Wake Forest faced North Carolina in two different sports on Saturday, Oct. 17 at 7 p.m. and finished on both the winning and losing sides in men’s soccer and football, respectively. Optimism surrounded the Demon Deacons entering their football game against the Tar Heels, just a week removed from its first shutout since defeating Florida State 30-0 in 2006.
Some of the Wake Forest faithful were unsure of the 17-point betting line, finding it almost an insult to the efficient play of the defense to this point in the season. Moreover, fans certainly did not anticipate traveling to Chapel Hill and leaving with the team’s worst loss to North Carolina since 1951, losing 50-14.
The game’s first quarter could not have gone much better for Wake Forest, as the defense was able to pick off quarterback Marquise Williams on each of North Carolina’s first two possessions.
The Deacs were playing with great intensity and focus, seemingly executing their gameplan to perfection. Moreover, Wolford and the offense accounted for 96 total yards, converted three third-down attempts and dominated the game’s time of possession, doubling that of Williams and the Tar Heels, resulting in a 7-0 lead at the end of the quarter.
Unfortunately for the Deacs, North Carolina settled down and began to execute a gameplan of its own. Williams opened the quarter with a 57-yard touchdown pass to Mack Hollins and continued to get other teammates involved to rack up a remarkable 235 yards in the second quarter alone, resulting in 29 total points. Following three unanswered North Carolina touchdowns, Wolford responded with a 12-play, 75-yard drive that yielded a touchdown pass to freshman receriver Tabari Hines. The spark this drive produced was short-lived, as the Tar Heels responded and scored again to extend its lead with a 29-14 advantage heading into halftime.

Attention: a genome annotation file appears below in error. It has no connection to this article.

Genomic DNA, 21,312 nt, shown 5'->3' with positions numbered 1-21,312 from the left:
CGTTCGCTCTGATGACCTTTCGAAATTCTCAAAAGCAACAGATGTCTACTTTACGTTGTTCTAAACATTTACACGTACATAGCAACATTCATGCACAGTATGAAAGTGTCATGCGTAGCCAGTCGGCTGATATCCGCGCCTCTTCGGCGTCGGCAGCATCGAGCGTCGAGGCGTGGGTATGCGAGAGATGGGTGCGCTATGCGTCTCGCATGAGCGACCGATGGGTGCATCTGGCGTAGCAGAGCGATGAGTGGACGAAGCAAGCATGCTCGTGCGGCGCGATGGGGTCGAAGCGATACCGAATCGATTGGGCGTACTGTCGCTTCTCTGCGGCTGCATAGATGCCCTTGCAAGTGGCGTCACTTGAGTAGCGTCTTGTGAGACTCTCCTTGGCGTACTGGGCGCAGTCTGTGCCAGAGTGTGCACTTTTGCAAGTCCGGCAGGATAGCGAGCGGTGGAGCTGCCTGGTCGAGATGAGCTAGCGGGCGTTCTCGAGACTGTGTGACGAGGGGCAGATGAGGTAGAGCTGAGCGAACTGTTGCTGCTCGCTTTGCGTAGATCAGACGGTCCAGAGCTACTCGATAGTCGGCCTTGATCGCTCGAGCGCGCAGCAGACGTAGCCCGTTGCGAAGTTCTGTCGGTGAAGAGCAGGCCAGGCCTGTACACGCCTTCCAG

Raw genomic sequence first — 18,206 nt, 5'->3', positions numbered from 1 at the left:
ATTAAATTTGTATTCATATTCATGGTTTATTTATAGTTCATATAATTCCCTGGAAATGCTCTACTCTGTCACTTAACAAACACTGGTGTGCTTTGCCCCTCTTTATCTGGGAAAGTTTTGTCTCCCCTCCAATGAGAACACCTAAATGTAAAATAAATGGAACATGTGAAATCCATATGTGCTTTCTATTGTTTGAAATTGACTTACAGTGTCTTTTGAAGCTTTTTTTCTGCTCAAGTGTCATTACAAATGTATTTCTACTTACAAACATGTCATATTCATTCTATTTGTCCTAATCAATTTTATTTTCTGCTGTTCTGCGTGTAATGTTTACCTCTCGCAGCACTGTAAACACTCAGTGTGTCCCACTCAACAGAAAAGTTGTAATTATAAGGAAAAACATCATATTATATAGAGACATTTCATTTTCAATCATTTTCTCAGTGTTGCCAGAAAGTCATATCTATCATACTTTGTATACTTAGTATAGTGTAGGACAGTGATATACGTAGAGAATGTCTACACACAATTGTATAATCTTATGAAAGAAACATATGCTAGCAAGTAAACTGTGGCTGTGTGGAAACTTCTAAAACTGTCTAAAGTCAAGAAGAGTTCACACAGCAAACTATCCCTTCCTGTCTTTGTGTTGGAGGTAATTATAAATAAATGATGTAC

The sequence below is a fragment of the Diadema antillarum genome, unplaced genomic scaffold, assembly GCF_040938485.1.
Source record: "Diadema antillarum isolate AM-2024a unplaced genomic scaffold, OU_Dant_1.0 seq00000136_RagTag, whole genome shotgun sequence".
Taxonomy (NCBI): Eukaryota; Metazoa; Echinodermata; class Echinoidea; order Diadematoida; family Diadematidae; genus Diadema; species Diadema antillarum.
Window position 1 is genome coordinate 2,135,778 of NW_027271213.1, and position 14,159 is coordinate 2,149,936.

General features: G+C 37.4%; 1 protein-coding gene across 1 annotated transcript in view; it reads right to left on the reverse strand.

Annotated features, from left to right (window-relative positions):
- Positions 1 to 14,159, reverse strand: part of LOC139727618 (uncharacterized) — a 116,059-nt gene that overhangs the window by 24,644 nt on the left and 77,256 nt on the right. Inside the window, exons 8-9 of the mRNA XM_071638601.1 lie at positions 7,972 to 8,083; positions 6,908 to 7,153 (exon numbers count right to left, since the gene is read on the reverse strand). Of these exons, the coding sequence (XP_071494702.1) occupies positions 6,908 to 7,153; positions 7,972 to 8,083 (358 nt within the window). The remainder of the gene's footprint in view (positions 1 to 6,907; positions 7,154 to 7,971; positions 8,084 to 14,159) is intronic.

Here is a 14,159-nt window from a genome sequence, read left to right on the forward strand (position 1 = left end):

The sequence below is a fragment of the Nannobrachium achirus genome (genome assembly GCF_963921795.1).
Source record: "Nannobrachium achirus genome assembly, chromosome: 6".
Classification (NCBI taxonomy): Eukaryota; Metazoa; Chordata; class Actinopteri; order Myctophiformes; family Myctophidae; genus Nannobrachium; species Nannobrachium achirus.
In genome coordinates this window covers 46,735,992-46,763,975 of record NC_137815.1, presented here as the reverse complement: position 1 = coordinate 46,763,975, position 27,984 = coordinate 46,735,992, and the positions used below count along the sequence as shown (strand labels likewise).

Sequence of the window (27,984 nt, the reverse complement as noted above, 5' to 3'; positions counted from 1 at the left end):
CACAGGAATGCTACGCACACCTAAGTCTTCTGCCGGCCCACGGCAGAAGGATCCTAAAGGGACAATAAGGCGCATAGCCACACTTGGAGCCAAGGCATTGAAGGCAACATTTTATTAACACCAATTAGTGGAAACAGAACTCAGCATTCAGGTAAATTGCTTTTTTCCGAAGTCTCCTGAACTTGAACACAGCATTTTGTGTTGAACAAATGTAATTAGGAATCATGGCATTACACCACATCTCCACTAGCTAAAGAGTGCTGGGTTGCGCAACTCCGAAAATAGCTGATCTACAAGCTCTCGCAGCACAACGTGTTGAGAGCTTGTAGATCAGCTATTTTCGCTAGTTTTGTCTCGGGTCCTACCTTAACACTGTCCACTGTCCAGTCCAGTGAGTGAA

Wolford struggled with injury in both the first and second halves, having re-aggravated his ankle, which he injured in the second game of the season against Syracuse. Hinton, who came in as relief, was reportedly playing with 80 to 90 percent health, still experiencing soreness in his back from the Oct. 3 game against Florida State. Hinton finished with just 21 yards in the air and 37 yards on the ground.
Though the offense struggled in the second half it was the defense that truly lacked its normal flare and energy, continuing to give up big plays to the Tar Heel offense.
“We have a defense that has been playing well all year,” Clawson said.”We gave up one big play and then kind of gave up. That was disappointing.”
“We are excited to move forward and get last week out of our system.”
Defensive back Zach Dancel also expressed words of optimism heading into Saturday’s game against N.C. State, “We have to put the past behind us and focus on this week,” Dancel said. “This week of practice is what is important now.”
The Deacs will face the Wolfpack at 12:00 p.m. on Saturday and play with recent history in their favor. Wake Forest has not lost to N.C. State in Winston-Salem since 2001 and has the opportunity to extend its dominance against third-year head coach Dave Doeren, who has yet to win a game in ACC play this season. Expectations are difficult to live up to, especially for a team as young as Wake Forest. It was expected that the Deacs would compete with the Tar Heels for four quarters, play with stout defense and take shots at the North Carolina secondary that was missing players due to suspension.
Even though Wake Forest failed to compete at its expected level, encouragement can be found in the fact that certain suppositions were made for the Deacs, since expectations exclusively surround teams of excitement and promise. Wake Forest is beginning to show promise under coach Clawson and it’s a good thing fans anticipate their team to play competitively week in and week out, contrasting apathetic sentiments surrounding the program in the past. Expect the Deacs to continue to mature and improve, but remember it’s a process.
“Each game is an opportunity to get better,” said offensive lineman Phil Haynes. As the young Demon Deacons continue to develop, expect them to truly take advantage of these opportunities to show improvement.